16 MAY 2016
© 2022 Business Travel News Ltd.
The mystery of the disappearance of Malaysia Airlines’ flight MH370 moved slightly closer to solution last week after debris found was said to be “almost certainly” from the missing aircraft.
The parts, a section of a jet engine nacelle and a fragment of decorative laminate, were found in late March on beaches at Mossel Bay, South Africa, and Rodrigues Island in Mauritius.
They were analysed by the Australian Transport Safety Bureau (ATSB), which made the declaration and said the fragments would be given to the Malaysian team investigating the case.
The investigators said one part had a partial Rolls-Royce logo consistent with that developed and used by Malaysian Airlines on other B777s in its fleet.
The second item, part of an interior panel from an aircraft main cabin, had colour and texture which was specified only by Malaysia Airlines for use on its B747 and B777 aircraft.
The Boeing 777-200 disappeared on 8 March 2014 with 239 passengers and crew. The two-year underwater search for clues has cost the Malaysian government more than US$70m and the Australian government US$60m.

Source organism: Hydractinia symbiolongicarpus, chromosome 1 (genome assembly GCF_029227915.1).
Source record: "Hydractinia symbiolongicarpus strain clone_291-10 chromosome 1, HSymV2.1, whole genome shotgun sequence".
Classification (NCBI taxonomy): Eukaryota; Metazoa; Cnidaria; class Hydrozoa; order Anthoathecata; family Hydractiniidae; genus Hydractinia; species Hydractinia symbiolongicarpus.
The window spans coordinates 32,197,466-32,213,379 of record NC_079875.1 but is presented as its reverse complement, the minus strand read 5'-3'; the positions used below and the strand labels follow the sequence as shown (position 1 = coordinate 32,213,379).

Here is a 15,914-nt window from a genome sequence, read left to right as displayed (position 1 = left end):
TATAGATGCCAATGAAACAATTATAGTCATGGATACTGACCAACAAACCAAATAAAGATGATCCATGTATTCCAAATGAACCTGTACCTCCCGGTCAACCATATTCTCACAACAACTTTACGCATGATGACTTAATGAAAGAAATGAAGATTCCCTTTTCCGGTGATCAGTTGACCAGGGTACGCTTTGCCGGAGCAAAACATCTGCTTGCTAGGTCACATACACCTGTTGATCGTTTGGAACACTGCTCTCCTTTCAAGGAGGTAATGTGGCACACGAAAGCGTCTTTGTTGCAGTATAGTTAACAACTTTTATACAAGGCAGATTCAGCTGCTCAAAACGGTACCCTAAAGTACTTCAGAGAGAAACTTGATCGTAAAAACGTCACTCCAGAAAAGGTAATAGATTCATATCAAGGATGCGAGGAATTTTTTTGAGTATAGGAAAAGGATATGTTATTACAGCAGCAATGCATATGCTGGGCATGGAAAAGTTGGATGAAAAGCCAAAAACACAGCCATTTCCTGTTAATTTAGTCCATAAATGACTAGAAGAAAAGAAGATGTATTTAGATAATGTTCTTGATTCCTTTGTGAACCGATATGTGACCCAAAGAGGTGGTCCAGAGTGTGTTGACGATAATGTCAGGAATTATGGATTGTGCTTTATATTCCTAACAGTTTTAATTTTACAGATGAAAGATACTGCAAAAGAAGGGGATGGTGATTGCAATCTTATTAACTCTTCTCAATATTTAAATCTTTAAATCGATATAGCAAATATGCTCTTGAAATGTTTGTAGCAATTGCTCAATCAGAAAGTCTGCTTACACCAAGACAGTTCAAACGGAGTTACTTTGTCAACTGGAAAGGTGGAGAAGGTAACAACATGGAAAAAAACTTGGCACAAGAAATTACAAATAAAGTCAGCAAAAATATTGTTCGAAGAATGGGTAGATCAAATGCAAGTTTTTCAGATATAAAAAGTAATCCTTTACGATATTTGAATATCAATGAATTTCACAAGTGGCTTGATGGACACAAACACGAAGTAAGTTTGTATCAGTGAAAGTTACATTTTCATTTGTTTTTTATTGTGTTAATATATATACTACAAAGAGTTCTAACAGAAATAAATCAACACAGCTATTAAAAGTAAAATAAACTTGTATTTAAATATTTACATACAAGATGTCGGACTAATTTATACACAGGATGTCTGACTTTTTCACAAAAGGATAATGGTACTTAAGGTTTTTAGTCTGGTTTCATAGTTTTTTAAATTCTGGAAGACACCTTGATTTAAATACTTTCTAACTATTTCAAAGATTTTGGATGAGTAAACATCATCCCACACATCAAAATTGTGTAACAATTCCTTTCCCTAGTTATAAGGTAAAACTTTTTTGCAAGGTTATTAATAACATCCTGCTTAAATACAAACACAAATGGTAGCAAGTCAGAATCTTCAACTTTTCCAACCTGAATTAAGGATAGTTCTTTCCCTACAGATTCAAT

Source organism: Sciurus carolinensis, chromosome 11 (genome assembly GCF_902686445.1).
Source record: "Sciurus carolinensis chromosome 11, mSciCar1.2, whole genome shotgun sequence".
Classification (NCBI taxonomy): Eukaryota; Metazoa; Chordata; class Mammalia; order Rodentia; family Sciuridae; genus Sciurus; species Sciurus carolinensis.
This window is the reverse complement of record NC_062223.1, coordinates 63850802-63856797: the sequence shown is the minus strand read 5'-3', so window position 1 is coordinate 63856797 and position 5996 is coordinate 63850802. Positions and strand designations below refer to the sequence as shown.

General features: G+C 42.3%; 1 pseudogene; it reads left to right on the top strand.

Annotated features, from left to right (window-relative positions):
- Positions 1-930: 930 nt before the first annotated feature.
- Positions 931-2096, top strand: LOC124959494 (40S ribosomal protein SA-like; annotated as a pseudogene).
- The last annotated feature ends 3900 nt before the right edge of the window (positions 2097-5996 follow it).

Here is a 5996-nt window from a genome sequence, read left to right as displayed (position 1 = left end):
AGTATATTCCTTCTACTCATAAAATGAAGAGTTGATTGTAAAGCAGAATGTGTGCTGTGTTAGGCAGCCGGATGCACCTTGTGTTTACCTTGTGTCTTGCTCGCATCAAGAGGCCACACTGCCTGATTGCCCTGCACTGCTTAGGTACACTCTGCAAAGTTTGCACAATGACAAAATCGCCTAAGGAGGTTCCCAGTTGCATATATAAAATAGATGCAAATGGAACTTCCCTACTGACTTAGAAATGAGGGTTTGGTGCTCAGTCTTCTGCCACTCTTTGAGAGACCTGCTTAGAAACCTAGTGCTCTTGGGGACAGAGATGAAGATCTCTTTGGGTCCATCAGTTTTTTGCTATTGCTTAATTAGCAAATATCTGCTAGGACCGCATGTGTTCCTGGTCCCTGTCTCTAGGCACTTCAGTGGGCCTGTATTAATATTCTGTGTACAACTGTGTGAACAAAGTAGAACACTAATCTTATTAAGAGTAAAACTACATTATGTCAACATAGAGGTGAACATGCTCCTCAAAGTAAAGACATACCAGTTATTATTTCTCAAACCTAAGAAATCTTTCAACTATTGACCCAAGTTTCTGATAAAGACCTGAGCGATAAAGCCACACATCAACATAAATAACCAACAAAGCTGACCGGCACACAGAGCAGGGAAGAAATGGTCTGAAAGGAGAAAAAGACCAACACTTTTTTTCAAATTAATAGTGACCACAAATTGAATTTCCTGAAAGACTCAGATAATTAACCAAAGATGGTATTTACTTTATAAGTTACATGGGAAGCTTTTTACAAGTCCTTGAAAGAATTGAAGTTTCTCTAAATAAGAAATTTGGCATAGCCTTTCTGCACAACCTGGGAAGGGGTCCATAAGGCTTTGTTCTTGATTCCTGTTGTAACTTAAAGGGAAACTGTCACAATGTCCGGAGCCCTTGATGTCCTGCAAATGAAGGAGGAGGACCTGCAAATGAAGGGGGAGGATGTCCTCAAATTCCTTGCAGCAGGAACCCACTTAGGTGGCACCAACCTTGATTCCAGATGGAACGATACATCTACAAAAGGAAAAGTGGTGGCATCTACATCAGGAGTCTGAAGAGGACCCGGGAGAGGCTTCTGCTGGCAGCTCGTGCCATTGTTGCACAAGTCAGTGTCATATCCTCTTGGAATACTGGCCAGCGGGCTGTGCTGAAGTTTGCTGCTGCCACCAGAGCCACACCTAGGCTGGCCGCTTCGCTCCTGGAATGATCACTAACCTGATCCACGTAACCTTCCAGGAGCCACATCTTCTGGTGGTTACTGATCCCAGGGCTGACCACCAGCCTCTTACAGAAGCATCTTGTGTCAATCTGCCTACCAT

The latest report ties-in with an ON TOUR SPECIAL: The Vanishing of Flight MH370 by Richard Quest, reviewed in BTN on 18 April.
All comments are filtered to exclude any excesses but the Editor does not have to agree with what is being said. 100 words maximum
John Davidson, Paris France
MH370 strangely reminds me of an American, Jim Thompson, ex-CIA WWII, whose home in Bangkok is a wonderful example of what one can do to restore traditions in architecture and silk. But Thompson, visiting KL, went on a walk into the highlands in the 1950s and was never seen again. Nor were his remains ever found. MH370?